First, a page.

Like a lot of business leaders, I used to think I had some kind of God-given ability to identify which individuals would do well in the organization. But even at the best of times, only about 60% of my hires really worked out like I expected them to. Looking at resumes and doing interviews just wasn’t giving me the information I needed to accurately predict how people would perform in the job.

Eventually, I looked for ways to do hiring better. One popular approach was formal assessment tools so I could get a better idea of applicants’ skill-sets. Basically, I was trying to clone people. I’d look at the attributes of a person who was doing a really good job and then look for someone else with a similar profile.

For example, I remember interviewing an individual for a comptroller position. They had years of experience with this really unusual software we were using. I thought I’d won the lottery when I saw that resume come across my desk. How could it not be a perfect fit? Fortunately, I listened to good training and policy and dug a little deeper. Based on a profile assessment, I found out that they didn’t like repetitive tasks and didn’t like working all day in an office. This was contrary to what I had thought I knew about them and contrary to the needs of the position. This information allowed me to ask some new and better questions.

As it turned out, they hadn’t been a comptroller before. Instead, they had been training other people on the use of the software, always moving from location to location. So they didn’t really have the experience I was looking for–and when I told them more about the position, they admitted it didn’t sound appealing.

Hiring the right person often depends on asking the right questions. That in turn depends on finding new and insightful ways to think about what you actually need from an employee for a given position.

For example, some people can really only think a couple of weeks ahead. It’s not that they don’t know the future is coming, it’s not that they aren’t smart; it’s that they’re focused on the immediate. They might be very talented with production or customer service, any kind of position that involves responding quickly and well to the current situation. They may not be able to do as well with management tasks, such as hiring new personnel, that have to be initiated weeks or months ahead of time. For that, you need somebody who can look farther down the road and can anticipate the need for change.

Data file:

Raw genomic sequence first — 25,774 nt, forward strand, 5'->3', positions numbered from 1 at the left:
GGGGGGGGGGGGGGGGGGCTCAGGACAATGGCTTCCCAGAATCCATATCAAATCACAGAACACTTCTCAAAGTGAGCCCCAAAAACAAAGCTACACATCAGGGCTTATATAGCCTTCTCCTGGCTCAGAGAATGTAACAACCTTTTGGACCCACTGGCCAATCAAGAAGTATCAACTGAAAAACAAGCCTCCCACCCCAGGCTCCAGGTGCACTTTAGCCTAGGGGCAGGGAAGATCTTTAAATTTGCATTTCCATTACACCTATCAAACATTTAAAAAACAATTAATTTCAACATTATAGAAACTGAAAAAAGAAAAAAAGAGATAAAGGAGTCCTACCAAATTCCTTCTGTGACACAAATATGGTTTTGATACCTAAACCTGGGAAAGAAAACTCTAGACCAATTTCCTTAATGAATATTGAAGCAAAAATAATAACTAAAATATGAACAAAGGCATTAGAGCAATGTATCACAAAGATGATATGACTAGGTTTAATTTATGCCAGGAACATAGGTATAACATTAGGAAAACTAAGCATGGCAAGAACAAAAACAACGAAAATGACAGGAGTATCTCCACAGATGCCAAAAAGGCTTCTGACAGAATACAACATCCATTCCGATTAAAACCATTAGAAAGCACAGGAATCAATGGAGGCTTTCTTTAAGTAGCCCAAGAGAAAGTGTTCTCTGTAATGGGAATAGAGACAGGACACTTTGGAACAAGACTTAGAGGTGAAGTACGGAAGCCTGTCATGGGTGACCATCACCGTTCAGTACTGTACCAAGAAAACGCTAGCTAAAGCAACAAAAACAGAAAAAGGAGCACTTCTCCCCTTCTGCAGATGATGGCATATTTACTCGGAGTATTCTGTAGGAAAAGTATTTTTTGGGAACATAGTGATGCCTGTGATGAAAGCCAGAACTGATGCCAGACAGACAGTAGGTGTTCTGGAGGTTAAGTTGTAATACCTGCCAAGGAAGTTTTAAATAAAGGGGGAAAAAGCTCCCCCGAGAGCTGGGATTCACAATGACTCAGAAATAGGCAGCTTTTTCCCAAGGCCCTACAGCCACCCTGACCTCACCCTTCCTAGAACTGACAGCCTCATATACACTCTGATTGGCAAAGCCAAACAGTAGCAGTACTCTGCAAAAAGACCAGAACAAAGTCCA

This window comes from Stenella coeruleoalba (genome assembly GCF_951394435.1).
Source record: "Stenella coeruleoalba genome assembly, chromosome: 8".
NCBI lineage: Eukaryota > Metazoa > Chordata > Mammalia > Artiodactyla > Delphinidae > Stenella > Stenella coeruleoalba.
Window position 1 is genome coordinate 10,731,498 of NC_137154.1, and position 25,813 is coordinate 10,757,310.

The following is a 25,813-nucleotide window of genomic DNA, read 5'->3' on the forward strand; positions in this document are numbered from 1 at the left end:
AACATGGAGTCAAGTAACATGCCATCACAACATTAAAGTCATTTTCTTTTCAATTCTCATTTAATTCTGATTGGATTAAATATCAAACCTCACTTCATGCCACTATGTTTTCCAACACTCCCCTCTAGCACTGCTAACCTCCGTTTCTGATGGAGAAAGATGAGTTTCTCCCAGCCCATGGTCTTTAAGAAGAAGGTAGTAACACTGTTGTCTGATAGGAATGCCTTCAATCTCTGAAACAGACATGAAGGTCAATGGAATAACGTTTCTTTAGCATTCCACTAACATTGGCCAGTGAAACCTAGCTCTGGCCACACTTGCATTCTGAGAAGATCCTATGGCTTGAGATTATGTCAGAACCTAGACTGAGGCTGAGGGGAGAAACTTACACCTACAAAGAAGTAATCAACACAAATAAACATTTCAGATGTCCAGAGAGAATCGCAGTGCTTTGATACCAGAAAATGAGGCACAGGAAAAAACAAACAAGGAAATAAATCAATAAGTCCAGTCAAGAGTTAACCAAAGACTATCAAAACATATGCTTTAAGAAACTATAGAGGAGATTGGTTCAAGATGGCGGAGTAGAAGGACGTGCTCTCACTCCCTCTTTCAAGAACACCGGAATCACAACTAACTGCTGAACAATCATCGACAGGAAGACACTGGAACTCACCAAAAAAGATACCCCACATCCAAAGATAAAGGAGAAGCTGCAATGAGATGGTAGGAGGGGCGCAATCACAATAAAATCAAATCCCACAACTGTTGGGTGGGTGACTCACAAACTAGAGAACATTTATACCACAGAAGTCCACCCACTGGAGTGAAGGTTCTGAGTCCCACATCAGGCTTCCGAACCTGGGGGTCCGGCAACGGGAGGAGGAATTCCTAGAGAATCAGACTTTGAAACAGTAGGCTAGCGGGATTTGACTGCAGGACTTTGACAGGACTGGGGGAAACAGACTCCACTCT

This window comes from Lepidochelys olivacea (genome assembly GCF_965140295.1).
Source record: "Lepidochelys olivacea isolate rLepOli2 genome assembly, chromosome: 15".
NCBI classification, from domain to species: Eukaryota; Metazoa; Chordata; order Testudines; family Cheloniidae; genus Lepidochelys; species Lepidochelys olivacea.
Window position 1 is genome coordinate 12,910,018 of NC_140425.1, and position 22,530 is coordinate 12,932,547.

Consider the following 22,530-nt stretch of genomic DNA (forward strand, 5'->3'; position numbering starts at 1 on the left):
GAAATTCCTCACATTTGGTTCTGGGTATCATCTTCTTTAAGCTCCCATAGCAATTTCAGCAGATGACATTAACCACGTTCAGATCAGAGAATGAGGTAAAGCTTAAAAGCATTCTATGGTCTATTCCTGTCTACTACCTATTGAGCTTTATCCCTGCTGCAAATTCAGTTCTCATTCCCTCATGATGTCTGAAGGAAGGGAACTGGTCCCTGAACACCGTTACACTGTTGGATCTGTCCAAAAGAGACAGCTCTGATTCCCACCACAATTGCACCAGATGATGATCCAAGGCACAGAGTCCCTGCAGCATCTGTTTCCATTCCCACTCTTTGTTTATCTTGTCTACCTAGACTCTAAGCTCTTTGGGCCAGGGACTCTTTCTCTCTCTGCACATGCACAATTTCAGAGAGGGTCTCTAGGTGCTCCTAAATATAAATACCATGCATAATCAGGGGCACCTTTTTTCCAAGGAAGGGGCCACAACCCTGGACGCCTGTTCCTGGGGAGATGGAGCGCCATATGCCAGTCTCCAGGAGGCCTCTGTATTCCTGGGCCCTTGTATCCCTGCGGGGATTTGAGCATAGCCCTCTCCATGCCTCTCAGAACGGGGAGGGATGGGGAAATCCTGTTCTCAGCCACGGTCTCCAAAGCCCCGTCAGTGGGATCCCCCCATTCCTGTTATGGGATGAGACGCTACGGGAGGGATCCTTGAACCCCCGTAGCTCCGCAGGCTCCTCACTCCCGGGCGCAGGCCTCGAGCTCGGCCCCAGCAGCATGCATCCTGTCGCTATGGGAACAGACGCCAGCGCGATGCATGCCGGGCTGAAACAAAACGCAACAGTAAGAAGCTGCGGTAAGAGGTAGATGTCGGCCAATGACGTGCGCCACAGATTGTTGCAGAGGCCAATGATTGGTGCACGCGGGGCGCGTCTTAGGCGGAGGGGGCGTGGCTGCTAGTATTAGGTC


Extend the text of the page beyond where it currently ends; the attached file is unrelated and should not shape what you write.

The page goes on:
Generally, the higher up the chain of command you are, the greater the time span you need. If you’re drafting business strategy for the entire company, you really need to be thinking about ten years ahead—or more. Very few people have the ability to do that.

This kind of planning ability is not related to experience or education. It’s part of a person’s thinking style. That doesn’t mean that someone with a very short time span for planning is doomed–it is possible to improve your planning ability to some extent, or to simply learn coping skills to get around the problem. But a person is just not going to be able to move from one end of the scale to the other. If you’re hiring for a leadership position, you need to look for a candidate who can demonstrate an ability to anticipate as much of the future as the position requires.

A job applicant is not going to be able to tell you straight out what their time-span is. It’s not the type of thing people are normally aware of. And, as with all other assessment tools, this isn’t something that can make the hiring decision all by itself. You still have to look at resumes and skill-sets and expectations for work-place culture and everything else. Each aspect of the process still has to be seen in context. Time spans are simply another lens, a way of looking at the requirements of a job and the abilities of an applicant.

But it’s a powerful lens, one that you need to make the right hiring decision reliably.

Four Requirements for Hiring:

  1. Capability: match level of work to time span
  2. Skill: technical, knowledge, practice
  3. Interest: passion, value
  4. Behavior: habits, attitudes

Sources:

www.timespan101.com

www.hiringtalent.com

www.outboundair.com